CMPA Treatment Recommendations and A Role for ELSE Infant Formula
For breastfed infants with CMPA, the recommendation is for the mother to avoid dairy in her diet (source). In all other cases, a partially hydrolyzed or amino acid-based infant formula is recommended. Due to the high incidence of co-existing soy allergies, soy-based formulas are not recommended (source). An infant baby formula such as ELSE may be beneficial for infants with CMPA. It is cow’s milk free formula and soy free formula, and complies with the standards established by ESPGHAN for added vitamins, minerals, DHA and ARA. Unlike competitor products on the market, made from cow’s milk, ELSE contains almond and buckwheat proteins. This is ideal because it is free of the most common allergens that cause adverse reactions in infants (milk, soy, wheat, egg, and peanut). Comparatively, corn syrup is the first ingredient in two of the most popular hypoallergenic formulas. The currently available elemental formulas are no better, with glucose or corn syrups as the primary ingredient. Early avoidance of sugar may prevent infants and toddlers from developing a preference for sweet flavors (source). Reduced sugar in an infant formula may also be preventative against decay of primary teeth. Compared to other available products designed for infants with cow’s milk protein allergy, ELSE has clear benefits. With its unique and high quality infant formula ingredients, ELSE formula will be a welcome addition to the infant formula market.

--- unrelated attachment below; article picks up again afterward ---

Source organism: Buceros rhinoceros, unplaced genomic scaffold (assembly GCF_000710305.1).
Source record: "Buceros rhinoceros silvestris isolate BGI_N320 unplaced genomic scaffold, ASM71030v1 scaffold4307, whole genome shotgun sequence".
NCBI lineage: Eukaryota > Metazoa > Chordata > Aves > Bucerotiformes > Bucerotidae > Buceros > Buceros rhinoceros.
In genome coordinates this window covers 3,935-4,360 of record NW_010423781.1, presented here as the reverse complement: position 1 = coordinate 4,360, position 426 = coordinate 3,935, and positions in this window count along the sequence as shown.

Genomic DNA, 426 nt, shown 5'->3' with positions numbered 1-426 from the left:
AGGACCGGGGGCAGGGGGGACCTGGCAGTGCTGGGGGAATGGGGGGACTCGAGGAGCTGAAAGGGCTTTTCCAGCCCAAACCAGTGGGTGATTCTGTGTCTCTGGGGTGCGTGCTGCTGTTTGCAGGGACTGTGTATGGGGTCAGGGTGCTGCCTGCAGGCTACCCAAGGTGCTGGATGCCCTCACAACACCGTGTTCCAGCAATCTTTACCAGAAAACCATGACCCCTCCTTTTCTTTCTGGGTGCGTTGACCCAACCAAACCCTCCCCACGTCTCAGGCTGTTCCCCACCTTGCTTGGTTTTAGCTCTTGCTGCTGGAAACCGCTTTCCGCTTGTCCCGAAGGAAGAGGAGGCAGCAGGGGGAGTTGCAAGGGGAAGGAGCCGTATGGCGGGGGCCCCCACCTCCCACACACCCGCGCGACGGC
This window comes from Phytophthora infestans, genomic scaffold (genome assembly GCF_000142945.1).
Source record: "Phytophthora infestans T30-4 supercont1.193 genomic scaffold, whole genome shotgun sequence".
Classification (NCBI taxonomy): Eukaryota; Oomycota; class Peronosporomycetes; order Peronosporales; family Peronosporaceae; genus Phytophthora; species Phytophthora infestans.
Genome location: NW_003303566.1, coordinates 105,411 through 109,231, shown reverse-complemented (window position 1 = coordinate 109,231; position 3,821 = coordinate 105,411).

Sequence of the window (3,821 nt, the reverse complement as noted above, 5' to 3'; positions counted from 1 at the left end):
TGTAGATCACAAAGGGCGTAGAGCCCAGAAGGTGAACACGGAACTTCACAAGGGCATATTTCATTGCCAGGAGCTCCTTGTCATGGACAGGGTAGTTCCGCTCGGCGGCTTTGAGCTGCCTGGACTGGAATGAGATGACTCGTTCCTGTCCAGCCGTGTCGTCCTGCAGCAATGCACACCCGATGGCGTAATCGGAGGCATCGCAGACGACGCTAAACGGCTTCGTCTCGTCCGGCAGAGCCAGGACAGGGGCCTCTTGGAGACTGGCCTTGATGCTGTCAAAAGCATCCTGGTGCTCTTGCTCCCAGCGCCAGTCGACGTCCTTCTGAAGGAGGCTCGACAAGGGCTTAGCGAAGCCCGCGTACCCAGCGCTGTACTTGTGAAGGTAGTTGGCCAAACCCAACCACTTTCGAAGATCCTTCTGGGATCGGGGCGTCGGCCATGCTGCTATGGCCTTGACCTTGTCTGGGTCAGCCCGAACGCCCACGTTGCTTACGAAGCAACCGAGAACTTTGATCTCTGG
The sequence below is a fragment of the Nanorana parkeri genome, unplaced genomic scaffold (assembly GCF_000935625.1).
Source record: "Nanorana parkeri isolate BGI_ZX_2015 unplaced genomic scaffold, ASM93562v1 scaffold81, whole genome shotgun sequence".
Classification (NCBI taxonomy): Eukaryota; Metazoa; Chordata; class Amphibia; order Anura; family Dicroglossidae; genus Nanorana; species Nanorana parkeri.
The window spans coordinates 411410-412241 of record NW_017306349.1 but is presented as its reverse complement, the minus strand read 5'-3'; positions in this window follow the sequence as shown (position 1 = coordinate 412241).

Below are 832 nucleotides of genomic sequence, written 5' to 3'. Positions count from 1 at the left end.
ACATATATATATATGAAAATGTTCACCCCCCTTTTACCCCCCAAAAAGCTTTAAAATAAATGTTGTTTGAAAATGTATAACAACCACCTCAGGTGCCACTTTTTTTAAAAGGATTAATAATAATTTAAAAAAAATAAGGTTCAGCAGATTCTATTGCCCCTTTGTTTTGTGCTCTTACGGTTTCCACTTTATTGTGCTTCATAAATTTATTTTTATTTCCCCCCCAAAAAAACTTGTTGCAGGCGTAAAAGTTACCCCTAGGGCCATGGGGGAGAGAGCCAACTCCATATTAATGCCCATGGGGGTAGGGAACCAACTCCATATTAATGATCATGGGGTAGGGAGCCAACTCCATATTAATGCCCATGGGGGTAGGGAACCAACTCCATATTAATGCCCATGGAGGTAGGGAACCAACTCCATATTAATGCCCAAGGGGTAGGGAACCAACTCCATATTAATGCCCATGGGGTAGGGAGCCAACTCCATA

The content and advice provided in this article is for informational purposes only and is not a substitute for medical diagnosis, treatment, advice for specific medical conditions. Always consult a pediatrician to understand the individual needs of your child.